While these remain laboratory-scale experiments, researchers can extrapolate from them to gain insights into how methane cracking could be integrated into the energy system and, more specifically, what its contribution to sustainability could be. To this end, the IASS is collaborating with RWTH Aachen University to conduct a life cycle assessment (LCA) of a hypothetical commercial methane cracking device based on a scaling-up of our prototype. Notably, we assume that some of the produced hydrogen is used to generate the required process heat. The compared hydrogen production technologies were steam methane reforming (SMR) and water electrolysis coupled with renewable electricity. With respect to emissions of carbon dioxide equivalent per unit of hydrogen, the LCA showed that methane cracking is comparable to water electrolysis and more than 50% cleaner than SMR.
Furthermore, IASS researchers have also analysed the economic aspects of methane cracking. At this stage, cost estimates are uncertain, since methane cracking is not yet a fully mature technology. However, preliminary calculations show that it could achieve costs of 1.9 to 3.3 euro per kilogram of hydrogen at German natural gas prices, and without taking the market value of carbon into consideration.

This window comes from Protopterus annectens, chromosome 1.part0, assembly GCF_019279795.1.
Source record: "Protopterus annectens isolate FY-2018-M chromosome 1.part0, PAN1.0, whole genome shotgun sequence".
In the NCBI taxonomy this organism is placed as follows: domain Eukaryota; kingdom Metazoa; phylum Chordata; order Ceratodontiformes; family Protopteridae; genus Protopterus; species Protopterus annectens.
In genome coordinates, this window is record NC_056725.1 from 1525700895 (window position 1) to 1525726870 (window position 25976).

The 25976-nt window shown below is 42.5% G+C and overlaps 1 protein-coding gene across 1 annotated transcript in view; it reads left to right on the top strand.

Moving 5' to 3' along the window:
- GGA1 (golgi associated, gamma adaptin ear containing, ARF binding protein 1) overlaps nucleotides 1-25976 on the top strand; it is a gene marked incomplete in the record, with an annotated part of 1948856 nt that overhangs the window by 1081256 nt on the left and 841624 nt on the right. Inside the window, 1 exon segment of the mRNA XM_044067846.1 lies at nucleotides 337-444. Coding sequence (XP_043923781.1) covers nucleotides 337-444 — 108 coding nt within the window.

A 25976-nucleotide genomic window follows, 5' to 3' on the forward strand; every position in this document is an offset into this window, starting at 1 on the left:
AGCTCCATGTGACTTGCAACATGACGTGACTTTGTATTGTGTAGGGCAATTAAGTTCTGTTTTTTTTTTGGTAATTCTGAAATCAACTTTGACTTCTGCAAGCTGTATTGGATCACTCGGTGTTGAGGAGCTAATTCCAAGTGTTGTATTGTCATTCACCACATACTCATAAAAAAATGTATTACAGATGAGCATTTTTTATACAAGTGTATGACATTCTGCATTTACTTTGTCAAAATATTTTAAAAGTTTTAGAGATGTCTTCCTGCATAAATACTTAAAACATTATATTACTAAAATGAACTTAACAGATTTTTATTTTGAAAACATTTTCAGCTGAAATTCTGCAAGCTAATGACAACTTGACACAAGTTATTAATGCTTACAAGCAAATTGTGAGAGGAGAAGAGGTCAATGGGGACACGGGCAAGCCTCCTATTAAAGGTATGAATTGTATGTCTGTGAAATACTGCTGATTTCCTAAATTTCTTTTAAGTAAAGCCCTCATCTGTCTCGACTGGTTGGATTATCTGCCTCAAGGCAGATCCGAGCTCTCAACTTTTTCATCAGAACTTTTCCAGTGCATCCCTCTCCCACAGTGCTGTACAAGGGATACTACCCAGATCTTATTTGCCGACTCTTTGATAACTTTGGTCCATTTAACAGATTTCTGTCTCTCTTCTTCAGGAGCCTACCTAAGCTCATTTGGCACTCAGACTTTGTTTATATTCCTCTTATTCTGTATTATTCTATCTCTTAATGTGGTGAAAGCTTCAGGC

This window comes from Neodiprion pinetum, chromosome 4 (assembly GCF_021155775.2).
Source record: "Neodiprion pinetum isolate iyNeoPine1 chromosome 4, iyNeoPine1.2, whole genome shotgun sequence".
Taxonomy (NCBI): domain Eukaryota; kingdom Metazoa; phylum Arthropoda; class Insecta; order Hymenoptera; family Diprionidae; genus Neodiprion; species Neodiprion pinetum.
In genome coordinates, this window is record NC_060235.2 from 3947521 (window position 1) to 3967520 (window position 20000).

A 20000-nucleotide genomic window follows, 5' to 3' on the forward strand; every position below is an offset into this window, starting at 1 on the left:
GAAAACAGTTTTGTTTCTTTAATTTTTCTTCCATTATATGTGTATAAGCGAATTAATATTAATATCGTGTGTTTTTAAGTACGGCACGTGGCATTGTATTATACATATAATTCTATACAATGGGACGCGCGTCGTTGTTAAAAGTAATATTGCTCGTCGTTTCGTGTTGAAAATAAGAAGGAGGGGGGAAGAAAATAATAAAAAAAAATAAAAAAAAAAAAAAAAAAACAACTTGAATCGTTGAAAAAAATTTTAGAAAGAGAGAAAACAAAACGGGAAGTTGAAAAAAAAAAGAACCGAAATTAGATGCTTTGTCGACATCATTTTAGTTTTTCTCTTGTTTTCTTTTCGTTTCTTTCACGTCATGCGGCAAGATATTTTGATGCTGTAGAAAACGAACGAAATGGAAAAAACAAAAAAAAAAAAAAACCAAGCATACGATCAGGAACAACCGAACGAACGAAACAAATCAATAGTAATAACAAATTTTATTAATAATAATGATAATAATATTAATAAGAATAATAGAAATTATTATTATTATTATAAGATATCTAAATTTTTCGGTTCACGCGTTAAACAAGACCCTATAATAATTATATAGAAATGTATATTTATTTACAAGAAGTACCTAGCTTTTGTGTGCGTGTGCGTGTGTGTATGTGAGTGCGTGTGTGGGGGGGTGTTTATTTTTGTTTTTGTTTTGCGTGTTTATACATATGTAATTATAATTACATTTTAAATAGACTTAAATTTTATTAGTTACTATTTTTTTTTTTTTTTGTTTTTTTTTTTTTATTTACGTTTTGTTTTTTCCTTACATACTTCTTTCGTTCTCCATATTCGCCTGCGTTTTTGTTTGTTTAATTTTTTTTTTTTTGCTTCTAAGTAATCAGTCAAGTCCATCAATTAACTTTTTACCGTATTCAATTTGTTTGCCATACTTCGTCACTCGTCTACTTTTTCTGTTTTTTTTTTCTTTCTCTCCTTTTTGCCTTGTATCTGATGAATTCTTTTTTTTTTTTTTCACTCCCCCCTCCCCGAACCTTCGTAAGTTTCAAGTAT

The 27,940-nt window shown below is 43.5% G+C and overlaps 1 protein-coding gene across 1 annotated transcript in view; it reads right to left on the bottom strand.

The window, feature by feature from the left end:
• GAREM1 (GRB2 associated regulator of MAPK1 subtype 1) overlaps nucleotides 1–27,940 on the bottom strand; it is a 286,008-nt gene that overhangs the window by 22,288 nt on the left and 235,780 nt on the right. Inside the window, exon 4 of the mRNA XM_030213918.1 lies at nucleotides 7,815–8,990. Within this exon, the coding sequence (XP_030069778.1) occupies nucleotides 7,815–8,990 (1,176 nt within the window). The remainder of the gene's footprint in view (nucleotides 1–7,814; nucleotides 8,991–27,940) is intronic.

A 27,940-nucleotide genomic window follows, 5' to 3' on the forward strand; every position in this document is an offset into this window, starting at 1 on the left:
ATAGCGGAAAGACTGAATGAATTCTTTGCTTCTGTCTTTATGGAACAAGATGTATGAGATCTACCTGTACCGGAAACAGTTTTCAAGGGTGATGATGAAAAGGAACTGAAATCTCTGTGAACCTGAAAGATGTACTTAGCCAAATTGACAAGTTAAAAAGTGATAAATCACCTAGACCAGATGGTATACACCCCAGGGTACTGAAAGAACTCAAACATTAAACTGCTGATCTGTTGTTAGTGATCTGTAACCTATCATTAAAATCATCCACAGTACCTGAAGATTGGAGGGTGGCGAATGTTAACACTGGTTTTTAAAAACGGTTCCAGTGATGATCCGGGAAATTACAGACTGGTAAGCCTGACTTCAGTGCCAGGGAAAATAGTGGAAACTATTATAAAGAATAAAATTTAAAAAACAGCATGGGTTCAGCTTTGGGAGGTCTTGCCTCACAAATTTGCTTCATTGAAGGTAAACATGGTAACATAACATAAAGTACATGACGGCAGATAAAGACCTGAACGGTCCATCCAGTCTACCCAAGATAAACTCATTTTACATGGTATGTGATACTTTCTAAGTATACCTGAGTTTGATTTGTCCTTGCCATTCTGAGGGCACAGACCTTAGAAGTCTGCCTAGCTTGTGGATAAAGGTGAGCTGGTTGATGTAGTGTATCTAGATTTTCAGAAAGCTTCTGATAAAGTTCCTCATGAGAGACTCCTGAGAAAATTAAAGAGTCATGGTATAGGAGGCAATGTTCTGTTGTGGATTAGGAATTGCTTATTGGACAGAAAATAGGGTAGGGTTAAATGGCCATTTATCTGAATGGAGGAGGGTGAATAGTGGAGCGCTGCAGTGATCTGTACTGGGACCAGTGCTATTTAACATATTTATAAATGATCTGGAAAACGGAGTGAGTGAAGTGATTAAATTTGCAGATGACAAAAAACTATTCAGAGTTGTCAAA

“Our experimental results as well as the environmental and economic assessments all point to methane cracking as a clear candidate option in our portfolio of measures to transform the energy system,” said Professor Carlo Rubbia. “This could be a gap-bridging technology, making it possible to tap into the energy potential of natural gas while safeguarding the climate and facilitating the integration of a clean energy carrier like hydrogen.”
In the next phase of the process, the IASS and KIT will focus on optimising some aspects of the reactor design, such as the carbon removal process, and progressively scaling it up to accommodate higher flow rates.